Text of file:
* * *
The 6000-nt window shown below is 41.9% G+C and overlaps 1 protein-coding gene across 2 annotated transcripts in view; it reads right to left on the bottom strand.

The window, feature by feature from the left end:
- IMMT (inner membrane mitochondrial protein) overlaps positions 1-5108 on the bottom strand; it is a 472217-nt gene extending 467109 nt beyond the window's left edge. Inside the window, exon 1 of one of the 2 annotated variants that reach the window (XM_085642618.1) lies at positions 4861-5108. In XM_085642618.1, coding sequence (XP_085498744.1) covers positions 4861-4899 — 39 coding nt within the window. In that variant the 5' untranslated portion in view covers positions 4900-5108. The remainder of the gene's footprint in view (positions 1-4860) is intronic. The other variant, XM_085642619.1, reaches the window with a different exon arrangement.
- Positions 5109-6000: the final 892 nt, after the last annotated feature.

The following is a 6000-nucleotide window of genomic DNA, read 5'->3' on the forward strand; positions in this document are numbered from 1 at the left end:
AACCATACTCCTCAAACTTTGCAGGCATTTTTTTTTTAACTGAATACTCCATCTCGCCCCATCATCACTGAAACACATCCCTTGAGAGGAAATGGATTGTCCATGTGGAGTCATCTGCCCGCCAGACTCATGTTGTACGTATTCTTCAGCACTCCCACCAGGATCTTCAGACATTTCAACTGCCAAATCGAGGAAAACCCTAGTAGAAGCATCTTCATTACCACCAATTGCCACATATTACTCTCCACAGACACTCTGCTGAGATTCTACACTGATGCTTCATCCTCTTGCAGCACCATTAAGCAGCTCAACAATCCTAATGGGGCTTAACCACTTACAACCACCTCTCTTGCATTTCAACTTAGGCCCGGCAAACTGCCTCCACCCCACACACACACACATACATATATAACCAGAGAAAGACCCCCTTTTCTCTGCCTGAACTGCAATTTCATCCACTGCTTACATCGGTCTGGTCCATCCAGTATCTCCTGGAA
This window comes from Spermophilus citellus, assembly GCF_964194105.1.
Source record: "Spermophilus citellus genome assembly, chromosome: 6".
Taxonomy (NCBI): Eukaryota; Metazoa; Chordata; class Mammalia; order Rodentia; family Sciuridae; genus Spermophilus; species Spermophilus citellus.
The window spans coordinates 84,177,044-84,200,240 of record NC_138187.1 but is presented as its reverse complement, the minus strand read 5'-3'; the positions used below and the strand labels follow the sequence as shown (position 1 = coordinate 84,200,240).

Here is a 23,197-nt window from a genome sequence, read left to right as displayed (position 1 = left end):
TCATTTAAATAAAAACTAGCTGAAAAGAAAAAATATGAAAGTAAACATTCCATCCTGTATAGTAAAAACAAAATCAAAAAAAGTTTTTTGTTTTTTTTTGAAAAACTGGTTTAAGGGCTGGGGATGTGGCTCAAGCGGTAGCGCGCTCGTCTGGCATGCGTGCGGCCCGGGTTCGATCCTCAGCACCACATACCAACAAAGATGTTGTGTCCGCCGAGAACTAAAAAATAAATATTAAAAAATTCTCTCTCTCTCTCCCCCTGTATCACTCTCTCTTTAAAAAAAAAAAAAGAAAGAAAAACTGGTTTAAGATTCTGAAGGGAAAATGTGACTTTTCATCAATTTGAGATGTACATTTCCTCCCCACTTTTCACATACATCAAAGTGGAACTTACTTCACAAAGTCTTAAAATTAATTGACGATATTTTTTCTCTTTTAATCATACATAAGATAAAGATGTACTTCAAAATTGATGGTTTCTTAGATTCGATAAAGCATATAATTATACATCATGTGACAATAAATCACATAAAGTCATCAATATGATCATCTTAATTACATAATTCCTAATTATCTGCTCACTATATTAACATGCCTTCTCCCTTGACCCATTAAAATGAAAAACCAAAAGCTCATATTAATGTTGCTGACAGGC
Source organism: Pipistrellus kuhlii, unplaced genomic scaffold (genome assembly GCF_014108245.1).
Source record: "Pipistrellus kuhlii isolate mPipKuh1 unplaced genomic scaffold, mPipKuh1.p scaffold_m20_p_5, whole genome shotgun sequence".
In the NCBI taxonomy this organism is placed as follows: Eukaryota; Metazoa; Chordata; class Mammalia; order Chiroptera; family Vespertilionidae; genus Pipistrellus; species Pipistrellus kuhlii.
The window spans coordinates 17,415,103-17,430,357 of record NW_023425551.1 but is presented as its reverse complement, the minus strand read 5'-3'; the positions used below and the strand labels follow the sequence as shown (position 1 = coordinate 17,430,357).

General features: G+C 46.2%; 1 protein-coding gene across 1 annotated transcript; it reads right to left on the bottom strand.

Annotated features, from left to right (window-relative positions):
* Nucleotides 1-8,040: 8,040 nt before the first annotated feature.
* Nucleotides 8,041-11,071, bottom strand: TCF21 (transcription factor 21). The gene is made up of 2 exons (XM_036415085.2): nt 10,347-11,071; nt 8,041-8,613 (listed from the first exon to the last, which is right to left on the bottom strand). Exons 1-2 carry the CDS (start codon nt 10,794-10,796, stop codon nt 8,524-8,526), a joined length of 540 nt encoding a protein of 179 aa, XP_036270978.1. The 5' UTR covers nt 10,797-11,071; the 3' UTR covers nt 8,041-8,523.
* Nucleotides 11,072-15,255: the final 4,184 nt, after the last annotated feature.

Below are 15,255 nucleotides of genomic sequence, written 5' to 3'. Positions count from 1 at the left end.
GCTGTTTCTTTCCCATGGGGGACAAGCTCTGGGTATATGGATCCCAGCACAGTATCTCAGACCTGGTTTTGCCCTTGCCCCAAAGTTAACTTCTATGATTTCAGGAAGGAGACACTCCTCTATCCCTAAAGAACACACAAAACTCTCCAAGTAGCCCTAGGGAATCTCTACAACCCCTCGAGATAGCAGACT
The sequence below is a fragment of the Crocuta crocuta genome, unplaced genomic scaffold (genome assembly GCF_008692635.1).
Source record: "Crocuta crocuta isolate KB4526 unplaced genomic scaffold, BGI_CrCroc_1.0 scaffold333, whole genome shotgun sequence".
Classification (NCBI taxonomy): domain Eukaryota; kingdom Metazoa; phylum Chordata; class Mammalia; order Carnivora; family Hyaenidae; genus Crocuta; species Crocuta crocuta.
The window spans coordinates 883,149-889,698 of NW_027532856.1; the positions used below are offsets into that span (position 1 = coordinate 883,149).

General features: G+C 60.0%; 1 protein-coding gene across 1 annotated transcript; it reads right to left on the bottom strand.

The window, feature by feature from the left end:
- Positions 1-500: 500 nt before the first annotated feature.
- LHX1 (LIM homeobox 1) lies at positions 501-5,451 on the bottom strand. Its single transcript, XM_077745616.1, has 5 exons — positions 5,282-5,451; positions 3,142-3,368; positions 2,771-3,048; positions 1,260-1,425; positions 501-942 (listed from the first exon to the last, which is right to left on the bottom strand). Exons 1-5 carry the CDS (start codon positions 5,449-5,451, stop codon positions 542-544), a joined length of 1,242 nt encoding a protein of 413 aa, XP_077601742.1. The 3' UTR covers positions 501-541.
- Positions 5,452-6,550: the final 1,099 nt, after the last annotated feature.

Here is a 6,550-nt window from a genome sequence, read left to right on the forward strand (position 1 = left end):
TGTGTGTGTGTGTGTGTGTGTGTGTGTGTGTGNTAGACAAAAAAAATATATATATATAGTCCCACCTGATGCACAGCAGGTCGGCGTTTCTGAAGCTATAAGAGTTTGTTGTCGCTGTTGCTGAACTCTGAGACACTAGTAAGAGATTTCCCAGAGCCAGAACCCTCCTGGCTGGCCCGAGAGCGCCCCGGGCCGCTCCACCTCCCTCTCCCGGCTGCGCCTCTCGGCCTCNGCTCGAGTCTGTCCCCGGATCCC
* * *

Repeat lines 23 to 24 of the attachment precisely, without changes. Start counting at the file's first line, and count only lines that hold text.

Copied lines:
GCTGTTTCTTTCCCATGGGGGACAAGCTCTGGGTATATGGATCCCAGCACAGTATCTCAGACCTGGTTTTGCCCTTGCCCCAAAGTTAACTTCTATGATTTCAGGAAGGAGACACTCCTCTATCCCTAAAGAACACACAAAACTCTCCAAGTAGCCCTAGGGAATCTCTACAACCCCTCGAGATAGCAGACT
The sequence below is a fragment of the Crocuta crocuta genome, unplaced genomic scaffold (genome assembly GCF_008692635.1).